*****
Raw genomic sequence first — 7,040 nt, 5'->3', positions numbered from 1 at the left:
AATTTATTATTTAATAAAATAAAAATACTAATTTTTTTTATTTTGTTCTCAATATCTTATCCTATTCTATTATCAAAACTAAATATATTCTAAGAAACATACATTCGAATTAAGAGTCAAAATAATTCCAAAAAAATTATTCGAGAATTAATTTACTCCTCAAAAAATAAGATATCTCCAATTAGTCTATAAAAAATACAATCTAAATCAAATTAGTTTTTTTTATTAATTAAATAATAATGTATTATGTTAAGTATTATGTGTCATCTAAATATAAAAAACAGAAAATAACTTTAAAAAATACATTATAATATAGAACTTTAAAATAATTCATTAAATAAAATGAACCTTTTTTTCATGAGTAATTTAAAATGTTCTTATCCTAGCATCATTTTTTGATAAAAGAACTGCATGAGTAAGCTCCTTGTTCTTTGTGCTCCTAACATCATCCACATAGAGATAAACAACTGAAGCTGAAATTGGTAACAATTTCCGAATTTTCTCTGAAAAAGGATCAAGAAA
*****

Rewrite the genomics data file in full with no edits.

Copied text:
Raw genomic sequence first — 7,040 nt, 5'->3', positions numbered from 1 at the left:
AATTTATTATTTAATAAAATAAAAATACTAATTTTTTTTATTTTGTTCTCAATATCTTATCCTATTCTATTATCAAAACTAAATATATTCTAAGAAACATACATTCGAATTAAGAGTCAAAATAATTCCAAAAAAATTATTCGAGAATTAATTTACTCCTCAAAAAATAAGATATCTCCAATTAGTCTATAAAAAATACAATCTAAATCAAATTAGTTTTTTTTATTAATTAAATAATAATGTATTATGTTAAGTATTATGTGTCATCTAAATATAAAAAACAGAAAATAACTTTAAAAAATACATTATAATATAGAACTTTAAAATAATTCATTAAATAAAATGAACCTTTTTTTCATGAGTAATTTAAAATGTTCTTATCCTAGCATCATTTTTTGATAAAAGAACTGCATGAGTAAGCTCCTTGTTCTTTGTGCTCCTAACATCATCCACATAGAGATAAACAACTGAAGCTGAAATTGGTAACAATTTCCGAATTTTCTCTGAAAAAGGATCAAGAAA